In the Lisp community, macros are always a big deal. A
Lisp macro rewrites Lisp code.
Very often, the phrase "code is data" is used in this context. But
this also holds for example for C and Java code: C code
is also data, and you can store and access C code as a
plain text file. Therefore, this does not capture the main
reason why we should care about Lisp macros especially. In a more
limited sense, a C preprocessor also supports macros.
What, then, is the core difference between Lisp and C
macros? Clearly, Lisp macros are much more powerful because
they can easily analyze Lisp code. Why is this? Because Lisp
code has a natural, structure-preserving representation as
a Lisp data structure! This is not the case for C
or Java. For example, there is no built-in data structure
in C that faithfully represents C source code in a
structure-preserving way. We can represent C
source code within C as an array of characters, but that does
not preserve the abstract structure of the source code, and
it makes basic operations extremely hard. For example:
These are questions that are hard to answer in the case of C
because it is hard to reason about the structure of
C programs in an abstract way, at least much harder than it
is in the case of Lisp.
- Which variable names occur in the program?
- How many if-then-else constructs are used in the code?
- Are there tail-recursive functions?
The point of this page is to show you that Prolog has a mechanism
that works much like macros in Lisp. In fact, macros
are a lot easier to write in Prolog for several reasons. For
example, you do not have to quote Prolog code when
reasoning about it or generating it, and you cannot
accidentally run into name clashes with different
variables. This simplicity is the main reason why Prolog
programmers are not as hysteric about this feature as several
other language communities. In Prolog, this facility is simply
available, and easily used when needed.
Code is more than data
Of course, code is data: We write it down, we read it.
Prolog code is more than simply "data" though: Every Prolog
clause is a valid Prolog term.
structured data, which we can analyze and process
systematically using built-in
features of Prolog.
For example, consider a simple Prolog rule:
f(X, Y) :- g(X), h(Y).
This is the following Prolog term:
If you are ever unsure about what a term "actually" is,
use write_canonical/1 to obtain the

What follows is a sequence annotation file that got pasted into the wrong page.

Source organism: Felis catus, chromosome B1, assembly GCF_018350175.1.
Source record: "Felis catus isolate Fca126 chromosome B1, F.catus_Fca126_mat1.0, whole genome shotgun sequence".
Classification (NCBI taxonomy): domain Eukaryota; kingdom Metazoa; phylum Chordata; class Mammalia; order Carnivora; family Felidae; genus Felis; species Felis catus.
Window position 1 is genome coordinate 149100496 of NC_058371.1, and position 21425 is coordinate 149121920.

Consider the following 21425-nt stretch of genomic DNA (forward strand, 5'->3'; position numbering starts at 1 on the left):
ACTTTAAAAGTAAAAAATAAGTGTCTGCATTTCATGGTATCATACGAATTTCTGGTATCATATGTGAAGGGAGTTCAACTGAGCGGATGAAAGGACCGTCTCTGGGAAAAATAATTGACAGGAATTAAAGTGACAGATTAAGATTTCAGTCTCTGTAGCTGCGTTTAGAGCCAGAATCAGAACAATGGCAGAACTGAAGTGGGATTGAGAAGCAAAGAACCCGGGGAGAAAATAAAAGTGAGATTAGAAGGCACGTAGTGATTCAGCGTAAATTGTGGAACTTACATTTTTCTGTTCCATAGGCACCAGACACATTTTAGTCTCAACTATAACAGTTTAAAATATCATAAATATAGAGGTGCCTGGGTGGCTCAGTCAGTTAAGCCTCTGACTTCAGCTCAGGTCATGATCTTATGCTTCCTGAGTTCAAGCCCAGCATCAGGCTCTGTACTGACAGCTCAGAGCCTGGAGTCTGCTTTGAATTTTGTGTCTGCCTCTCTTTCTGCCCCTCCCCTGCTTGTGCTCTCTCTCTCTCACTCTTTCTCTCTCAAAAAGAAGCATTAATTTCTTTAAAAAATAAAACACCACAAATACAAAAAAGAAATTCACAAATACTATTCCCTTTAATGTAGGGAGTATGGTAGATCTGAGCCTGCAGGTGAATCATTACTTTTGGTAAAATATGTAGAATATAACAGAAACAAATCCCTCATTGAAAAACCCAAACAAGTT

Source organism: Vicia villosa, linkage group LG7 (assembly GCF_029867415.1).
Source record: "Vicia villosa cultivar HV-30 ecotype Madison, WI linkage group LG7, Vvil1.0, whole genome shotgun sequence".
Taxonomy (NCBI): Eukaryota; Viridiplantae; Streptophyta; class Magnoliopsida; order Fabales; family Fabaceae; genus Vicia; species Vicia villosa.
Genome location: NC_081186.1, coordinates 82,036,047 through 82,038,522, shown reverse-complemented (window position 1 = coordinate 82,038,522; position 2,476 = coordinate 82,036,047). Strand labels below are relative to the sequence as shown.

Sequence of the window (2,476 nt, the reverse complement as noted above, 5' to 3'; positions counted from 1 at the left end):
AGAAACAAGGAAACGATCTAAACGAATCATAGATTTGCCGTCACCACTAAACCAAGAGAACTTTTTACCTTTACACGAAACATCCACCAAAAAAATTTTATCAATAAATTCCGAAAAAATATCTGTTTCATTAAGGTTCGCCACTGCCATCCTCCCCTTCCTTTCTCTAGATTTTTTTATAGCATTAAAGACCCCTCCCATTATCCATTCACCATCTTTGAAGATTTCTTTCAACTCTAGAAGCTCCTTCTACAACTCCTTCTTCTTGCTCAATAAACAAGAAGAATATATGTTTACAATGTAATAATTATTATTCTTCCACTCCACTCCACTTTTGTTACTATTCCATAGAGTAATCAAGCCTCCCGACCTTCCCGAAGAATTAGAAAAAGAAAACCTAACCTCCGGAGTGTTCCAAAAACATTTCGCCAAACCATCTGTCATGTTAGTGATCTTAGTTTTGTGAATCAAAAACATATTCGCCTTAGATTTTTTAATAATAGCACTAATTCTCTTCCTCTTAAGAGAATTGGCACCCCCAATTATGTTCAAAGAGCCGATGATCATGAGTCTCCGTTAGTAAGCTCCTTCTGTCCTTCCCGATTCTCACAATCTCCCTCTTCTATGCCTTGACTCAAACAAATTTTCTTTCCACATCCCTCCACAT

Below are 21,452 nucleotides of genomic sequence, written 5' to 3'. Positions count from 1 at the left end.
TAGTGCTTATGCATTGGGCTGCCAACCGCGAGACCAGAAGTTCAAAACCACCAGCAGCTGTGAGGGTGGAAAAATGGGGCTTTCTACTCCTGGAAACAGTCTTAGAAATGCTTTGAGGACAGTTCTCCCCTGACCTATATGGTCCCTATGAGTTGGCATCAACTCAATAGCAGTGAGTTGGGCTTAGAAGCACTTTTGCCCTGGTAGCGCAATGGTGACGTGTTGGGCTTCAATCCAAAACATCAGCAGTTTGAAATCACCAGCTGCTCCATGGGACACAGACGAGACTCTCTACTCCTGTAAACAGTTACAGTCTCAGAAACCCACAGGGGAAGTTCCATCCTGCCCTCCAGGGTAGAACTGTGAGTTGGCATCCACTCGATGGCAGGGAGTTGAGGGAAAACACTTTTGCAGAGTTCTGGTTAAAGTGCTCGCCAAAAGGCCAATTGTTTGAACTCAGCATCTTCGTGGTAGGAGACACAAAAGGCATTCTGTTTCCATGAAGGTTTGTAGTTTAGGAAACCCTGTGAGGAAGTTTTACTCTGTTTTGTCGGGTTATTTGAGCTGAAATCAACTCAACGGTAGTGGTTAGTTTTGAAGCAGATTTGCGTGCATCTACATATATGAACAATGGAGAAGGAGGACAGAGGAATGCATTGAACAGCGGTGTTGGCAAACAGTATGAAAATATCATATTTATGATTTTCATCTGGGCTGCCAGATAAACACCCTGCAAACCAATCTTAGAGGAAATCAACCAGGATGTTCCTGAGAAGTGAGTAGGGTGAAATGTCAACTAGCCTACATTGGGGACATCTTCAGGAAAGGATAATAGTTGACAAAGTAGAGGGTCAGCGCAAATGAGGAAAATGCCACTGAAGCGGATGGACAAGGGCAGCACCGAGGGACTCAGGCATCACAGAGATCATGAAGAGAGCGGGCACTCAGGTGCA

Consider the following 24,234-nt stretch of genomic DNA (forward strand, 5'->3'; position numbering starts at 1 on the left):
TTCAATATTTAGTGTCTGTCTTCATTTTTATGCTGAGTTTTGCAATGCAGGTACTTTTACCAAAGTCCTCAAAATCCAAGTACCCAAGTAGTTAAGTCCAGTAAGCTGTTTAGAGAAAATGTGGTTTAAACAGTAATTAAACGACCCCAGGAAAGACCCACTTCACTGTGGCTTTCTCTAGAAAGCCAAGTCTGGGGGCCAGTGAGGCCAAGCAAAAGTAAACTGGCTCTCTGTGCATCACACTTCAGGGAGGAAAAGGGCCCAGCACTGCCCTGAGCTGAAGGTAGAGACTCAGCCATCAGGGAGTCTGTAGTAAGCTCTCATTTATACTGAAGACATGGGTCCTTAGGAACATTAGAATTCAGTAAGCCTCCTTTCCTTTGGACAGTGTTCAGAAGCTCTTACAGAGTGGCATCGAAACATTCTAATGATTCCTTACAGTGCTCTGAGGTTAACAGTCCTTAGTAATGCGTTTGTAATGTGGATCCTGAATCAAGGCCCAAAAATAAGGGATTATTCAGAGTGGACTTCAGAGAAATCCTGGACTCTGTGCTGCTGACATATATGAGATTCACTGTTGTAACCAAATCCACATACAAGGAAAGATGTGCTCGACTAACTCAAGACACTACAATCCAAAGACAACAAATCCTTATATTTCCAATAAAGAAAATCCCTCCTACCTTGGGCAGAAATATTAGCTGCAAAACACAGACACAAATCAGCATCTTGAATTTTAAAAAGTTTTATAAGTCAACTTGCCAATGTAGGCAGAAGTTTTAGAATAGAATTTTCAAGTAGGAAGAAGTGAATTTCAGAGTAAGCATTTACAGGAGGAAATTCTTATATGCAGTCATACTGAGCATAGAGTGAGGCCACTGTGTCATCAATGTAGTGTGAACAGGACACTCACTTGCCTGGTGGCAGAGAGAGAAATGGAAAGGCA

term's canonical form:
- the functor name
is :-, and the arity is 2
- the first argument of the term is the term f(X, Y)
- the second argument is the compound term ','(g(X),
h(Y)), which in turn again has two arguments.
?- write_canonical( (f(X, Y) :- g(X), h(Y)) ).
In the canonical form, all compound terms are output
in functional notation.
Note that we have used parentheses around the term to properly
indicate the single argument of write_canonical/1.
Rewriting Prolog code
All widely used Prolog systems provide mechanisms that let
you rewrite Prolog code at compilation time.
The advantage is clear: You can perform complex transformations of
Prolog code once at compilation time, resulting in often
faster code at run time.
In Prolog systems, this facility is typically provided
by extensible predicates called term_expansion/2
and goal_expansion/2. These predicates take
If a clause of this extensible predicate succeeds, then the
replacement term is used instead of the
original term during compilation.
- the first argument is a Prolog term as it occurs in the
program that is being compiled
- the second argument denotes the replacement of the term.
If your Prolog system does not provide this facility, you can
easily implement it yourself, using the built-in
predicate read/1 to read Prolog terms from a file.
See the implementation
of DCGs for an example of term expansion that is
used in almost all widely available Prolog systems. In this
case, the expansion mechanism is used to automatically
equip DCG rules and all DCG nonterminals with 2
additional arguments in a systematic way.
In Scryer Prolog, integer arithmetic serves
as an example of goal expansion. For instance, consider the
following Prolog rule whose body consists of a single goal:
integer_successor(I0, I) :- I #= I0 + 1.
To see how this is automatically expanded, declare the predicate
dynamic via the dynamic/1 directive, and
use listing/1 from library(format):
( integer(B) ->
( integer(A) ->
; C is B,
; ( integer(A) ->
( var(B) ->
B is A+1
; C is A+1,
This example illustrates that low-level integer arithmetic is
automatically used whenever possible, even if you use
higher-level constructs which also work in other directions.
More about Prolog